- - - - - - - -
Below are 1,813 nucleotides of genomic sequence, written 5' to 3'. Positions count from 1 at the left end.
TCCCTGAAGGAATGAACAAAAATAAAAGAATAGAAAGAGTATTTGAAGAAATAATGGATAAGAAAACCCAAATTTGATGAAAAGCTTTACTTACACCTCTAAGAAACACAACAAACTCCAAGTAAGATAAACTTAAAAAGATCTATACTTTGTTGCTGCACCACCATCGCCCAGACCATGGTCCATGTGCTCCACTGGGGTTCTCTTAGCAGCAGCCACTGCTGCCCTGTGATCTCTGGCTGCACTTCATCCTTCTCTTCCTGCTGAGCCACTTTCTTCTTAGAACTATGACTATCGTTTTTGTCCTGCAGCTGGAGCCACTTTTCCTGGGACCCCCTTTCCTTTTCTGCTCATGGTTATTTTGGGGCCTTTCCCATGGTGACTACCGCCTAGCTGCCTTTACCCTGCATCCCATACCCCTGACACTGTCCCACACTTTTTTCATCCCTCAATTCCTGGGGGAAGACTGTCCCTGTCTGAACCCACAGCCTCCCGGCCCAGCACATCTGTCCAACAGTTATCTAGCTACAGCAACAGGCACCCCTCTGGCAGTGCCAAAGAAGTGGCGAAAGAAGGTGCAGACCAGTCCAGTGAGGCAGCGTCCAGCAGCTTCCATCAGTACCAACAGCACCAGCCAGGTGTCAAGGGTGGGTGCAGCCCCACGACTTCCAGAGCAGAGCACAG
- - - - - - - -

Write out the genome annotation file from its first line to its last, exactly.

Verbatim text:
Below are 1,813 nucleotides of genomic sequence, written 5' to 3'. Positions count from 1 at the left end.
TCCCTGAAGGAATGAACAAAAATAAAAGAATAGAAAGAGTATTTGAAGAAATAATGGATAAGAAAACCCAAATTTGATGAAAAGCTTTACTTACACCTCTAAGAAACACAACAAACTCCAAGTAAGATAAACTTAAAAAGATCTATACTTTGTTGCTGCACCACCATCGCCCAGACCATGGTCCATGTGCTCCACTGGGGTTCTCTTAGCAGCAGCCACTGCTGCCCTGTGATCTCTGGCTGCACTTCATCCTTCTCTTCCTGCTGAGCCACTTTCTTCTTAGAACTATGACTATCGTTTTTGTCCTGCAGCTGGAGCCACTTTTCCTGGGACCCCCTTTCCTTTTCTGCTCATGGTTATTTTGGGGCCTTTCCCATGGTGACTACCGCCTAGCTGCCTTTACCCTGCATCCCATACCCCTGACACTGTCCCACACTTTTTTCATCCCTCAATTCCTGGGGGAAGACTGTCCCTGTCTGAACCCACAGCCTCCCGGCCCAGCACATCTGTCCAACAGTTATCTAGCTACAGCAACAGGCACCCCTCTGGCAGTGCCAAAGAAGTGGCGAAAGAAGGTGCAGACCAGTCCAGTGAGGCAGCGTCCAGCAGCTTCCATCAGTACCAACAGCACCAGCCAGGTGTCAAGGGTGGGTGCAGCCCCACGACTTCCAGAGCAGAGCACAG